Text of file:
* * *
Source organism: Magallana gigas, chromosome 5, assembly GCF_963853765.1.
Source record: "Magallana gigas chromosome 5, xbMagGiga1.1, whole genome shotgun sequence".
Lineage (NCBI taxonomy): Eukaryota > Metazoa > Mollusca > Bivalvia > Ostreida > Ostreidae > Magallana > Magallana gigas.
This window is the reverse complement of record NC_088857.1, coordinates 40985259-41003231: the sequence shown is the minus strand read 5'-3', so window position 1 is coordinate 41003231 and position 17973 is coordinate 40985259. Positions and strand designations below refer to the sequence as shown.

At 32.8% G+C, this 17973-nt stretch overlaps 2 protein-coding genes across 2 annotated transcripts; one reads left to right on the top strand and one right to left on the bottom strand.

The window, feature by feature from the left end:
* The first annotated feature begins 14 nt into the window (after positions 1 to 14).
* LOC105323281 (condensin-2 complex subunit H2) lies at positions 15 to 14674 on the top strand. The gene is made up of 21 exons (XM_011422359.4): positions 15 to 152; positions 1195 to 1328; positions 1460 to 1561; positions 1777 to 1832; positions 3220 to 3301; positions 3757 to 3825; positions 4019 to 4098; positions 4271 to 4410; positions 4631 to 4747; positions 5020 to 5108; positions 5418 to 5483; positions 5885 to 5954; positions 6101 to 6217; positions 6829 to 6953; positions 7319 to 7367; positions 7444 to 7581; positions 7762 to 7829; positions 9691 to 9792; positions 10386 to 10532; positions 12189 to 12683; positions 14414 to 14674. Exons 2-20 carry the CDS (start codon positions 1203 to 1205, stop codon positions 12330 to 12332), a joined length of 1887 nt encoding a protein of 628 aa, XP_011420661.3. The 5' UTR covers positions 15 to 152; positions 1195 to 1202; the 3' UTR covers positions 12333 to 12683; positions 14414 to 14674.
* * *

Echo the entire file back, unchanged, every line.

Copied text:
Source organism: Magallana gigas, chromosome 5, assembly GCF_963853765.1.
Source record: "Magallana gigas chromosome 5, xbMagGiga1.1, whole genome shotgun sequence".
Lineage (NCBI taxonomy): Eukaryota > Metazoa > Mollusca > Bivalvia > Ostreida > Ostreidae > Magallana > Magallana gigas.
This window is the reverse complement of record NC_088857.1, coordinates 40985259-41003231: the sequence shown is the minus strand read 5'-3', so window position 1 is coordinate 41003231 and position 17973 is coordinate 40985259. Positions and strand designations below refer to the sequence as shown.

At 32.8% G+C, this 17973-nt stretch overlaps 2 protein-coding genes across 2 annotated transcripts; one reads left to right on the top strand and one right to left on the bottom strand.

The window, feature by feature from the left end:
* The first annotated feature begins 14 nt into the window (after positions 1 to 14).
* LOC105323281 (condensin-2 complex subunit H2) lies at positions 15 to 14674 on the top strand. The gene is made up of 21 exons (XM_011422359.4): positions 15 to 152; positions 1195 to 1328; positions 1460 to 1561; positions 1777 to 1832; positions 3220 to 3301; positions 3757 to 3825; positions 4019 to 4098; positions 4271 to 4410; positions 4631 to 4747; positions 5020 to 5108; positions 5418 to 5483; positions 5885 to 5954; positions 6101 to 6217; positions 6829 to 6953; positions 7319 to 7367; positions 7444 to 7581; positions 7762 to 7829; positions 9691 to 9792; positions 10386 to 10532; positions 12189 to 12683; positions 14414 to 14674. Exons 2-20 carry the CDS (start codon positions 1203 to 1205, stop codon positions 12330 to 12332), a joined length of 1887 nt encoding a protein of 628 aa, XP_011420661.3. The 5' UTR covers positions 15 to 152; positions 1195 to 1202; the 3' UTR covers positions 12333 to 12683; positions 14414 to 14674.